Agencies lack guidelines for sharing terrorism info

Federal policies for information-sharing against terrorism are fragmented and haphazardly applied, according to a Government Accountability Office report issued today.

The problems reflect not only the huge challenge of the task, but also that responsibility for information-sharing has been shifted among several agencies. The duties were passed from the Office of Management and Budget to the Homeland Security Department in 2003, but neither has completed the task, the report said.

In 2005, under the intelligence reform legislation, the newly created Office of the Director of National Intelligence took responsibility to create and oversee a new Information-Sharing Environment. However, that program has been stalled since at least January, when its program manager resigned, GAO said.

"More than four years after Sept. 11, the nation still lacks governmentwide policies and processes to help agencies integrate the myriad of ongoing efforts ? to improve the sharing of terrorism-related information that is critical to protecting our homeland," GAO wrote.

Federal agencies use 56 different sensitive, unclassified designations to protect information such as investigative leads on suspected criminal activity, drug enforcement case backgrounds and nuclear power plant information. Most of the categories lack common definitions and policies for sharing.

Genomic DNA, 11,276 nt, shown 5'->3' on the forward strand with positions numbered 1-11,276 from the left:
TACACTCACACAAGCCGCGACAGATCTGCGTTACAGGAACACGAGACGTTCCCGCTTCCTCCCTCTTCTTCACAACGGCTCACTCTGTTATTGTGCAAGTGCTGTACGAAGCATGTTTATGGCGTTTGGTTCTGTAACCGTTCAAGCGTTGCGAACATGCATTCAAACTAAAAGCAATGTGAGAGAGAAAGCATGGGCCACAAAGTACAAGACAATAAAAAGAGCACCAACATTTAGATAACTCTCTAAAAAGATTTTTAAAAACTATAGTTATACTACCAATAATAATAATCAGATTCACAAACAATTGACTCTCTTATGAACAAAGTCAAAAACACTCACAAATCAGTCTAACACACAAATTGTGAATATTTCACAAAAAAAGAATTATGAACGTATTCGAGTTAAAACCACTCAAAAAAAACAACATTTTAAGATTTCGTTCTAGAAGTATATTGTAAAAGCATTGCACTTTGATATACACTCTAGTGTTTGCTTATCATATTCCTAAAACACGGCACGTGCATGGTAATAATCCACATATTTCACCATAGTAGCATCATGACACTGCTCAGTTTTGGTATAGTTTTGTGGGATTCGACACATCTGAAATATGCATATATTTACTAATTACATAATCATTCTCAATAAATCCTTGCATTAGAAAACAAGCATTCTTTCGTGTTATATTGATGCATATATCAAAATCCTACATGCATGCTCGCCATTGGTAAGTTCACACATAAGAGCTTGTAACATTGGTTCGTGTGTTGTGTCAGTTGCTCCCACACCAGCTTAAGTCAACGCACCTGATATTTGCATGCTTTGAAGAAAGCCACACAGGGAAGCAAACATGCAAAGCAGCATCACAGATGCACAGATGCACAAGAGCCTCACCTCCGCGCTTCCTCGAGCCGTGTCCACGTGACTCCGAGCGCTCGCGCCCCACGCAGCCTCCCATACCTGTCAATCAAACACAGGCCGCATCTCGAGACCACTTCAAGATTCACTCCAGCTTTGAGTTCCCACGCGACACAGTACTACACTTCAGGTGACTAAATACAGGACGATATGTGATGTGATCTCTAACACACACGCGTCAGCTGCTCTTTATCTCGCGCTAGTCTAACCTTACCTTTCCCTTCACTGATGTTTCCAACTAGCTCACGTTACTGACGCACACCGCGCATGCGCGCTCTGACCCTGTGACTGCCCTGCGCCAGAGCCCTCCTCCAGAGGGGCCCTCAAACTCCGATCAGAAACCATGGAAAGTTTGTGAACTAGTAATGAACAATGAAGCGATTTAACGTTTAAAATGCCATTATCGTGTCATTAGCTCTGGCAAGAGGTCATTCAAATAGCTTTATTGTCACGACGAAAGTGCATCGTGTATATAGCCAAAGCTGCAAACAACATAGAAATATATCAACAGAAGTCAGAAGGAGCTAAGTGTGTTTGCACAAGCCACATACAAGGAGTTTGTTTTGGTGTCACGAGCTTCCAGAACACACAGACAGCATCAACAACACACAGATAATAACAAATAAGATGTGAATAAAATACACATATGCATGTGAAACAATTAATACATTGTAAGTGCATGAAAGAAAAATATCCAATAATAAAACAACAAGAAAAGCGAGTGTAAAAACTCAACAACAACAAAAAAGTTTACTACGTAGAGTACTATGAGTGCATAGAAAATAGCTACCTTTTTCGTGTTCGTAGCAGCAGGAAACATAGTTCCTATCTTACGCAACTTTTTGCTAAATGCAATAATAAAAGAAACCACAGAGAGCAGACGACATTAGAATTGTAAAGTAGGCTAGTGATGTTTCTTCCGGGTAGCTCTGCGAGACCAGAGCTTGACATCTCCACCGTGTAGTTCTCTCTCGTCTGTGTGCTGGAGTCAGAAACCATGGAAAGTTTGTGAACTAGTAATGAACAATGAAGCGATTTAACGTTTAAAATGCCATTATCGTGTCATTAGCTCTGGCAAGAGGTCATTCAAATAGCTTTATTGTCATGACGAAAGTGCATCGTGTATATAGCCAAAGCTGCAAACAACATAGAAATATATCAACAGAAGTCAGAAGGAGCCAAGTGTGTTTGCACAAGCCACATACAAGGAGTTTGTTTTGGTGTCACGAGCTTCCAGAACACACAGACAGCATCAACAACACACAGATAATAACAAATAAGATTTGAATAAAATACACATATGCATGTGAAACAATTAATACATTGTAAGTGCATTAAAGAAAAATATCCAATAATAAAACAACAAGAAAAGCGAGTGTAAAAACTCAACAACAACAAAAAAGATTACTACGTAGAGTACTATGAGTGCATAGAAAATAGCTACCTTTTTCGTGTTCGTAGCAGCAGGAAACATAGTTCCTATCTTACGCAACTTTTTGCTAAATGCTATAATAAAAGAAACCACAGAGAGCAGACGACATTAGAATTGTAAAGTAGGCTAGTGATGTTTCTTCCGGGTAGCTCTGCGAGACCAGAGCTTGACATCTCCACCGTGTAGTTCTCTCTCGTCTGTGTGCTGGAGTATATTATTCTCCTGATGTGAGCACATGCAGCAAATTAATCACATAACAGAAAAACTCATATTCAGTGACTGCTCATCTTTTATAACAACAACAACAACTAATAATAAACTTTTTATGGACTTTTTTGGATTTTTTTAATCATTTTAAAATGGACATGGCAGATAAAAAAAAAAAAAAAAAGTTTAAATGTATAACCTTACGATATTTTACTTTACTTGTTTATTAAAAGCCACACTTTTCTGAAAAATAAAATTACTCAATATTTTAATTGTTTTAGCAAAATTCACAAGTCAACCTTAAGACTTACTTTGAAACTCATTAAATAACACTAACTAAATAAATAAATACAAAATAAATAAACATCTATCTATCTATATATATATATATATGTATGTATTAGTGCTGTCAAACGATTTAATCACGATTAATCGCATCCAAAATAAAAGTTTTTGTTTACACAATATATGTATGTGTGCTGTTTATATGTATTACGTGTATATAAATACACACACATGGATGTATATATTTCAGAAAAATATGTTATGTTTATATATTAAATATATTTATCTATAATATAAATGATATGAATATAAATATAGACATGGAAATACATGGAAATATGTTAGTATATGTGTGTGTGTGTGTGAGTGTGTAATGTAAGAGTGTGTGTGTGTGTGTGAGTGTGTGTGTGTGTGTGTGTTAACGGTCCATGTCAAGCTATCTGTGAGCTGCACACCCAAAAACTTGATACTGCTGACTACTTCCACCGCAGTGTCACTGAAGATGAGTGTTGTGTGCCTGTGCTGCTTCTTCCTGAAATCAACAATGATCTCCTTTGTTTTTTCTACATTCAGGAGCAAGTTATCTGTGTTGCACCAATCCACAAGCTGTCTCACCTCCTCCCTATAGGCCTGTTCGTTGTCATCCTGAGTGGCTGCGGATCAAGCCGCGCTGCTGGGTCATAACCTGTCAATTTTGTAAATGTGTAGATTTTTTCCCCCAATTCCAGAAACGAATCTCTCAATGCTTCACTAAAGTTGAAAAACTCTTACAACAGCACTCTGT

More than half the federal agencies reviewed by GAO reported challenges in sharing sensitive but unclassified information in the 56 categories, the report said. Without overall policies, the agencies are making decisions about sharing on a case-by-case basis and are applying the classifications in a fragmented manner.

For example, sometimes different types of information are labeled similarly, and sometimes similar information is labeled differently depending on the agency, GAO said.

In addition, there are no policies to govern which government employees, and how many, should have authority to designate that specific data be considered sensitive. Nor are there policies on how to train those employees and review their performance.

"The lack of such recommended internal controls increases the risk that the designations will be misapplied," GAO report said.

GAO recommends that the director of national intelligence and OMB review inventories of agencies' sensitive but unclassified procedures, and develop a policy that consolidates the designations and makes them consistent. GAO also advises that internal controls be put into place for information-sharing.

The director of national intelligence neither agreed nor disagreed with GAO's findings; however, the director also declined to comment on GAO's draft report, saying that the review of intelligence activities is "beyond GAO's purview." GAO disagreed with that assessment.

John Russack, the former program manager of the information-sharing environment, announced his resignation Jan. 26. His replacement, Thomas McNamara, a special assistant to the president for national security affairs and former ambassador to Columbia, was announced March 20 by the White House to fill the post.

About the Author

Alice Lipowicz is a staff writer covering government 2.0, homeland security and other IT policies for Federal Computer Week.

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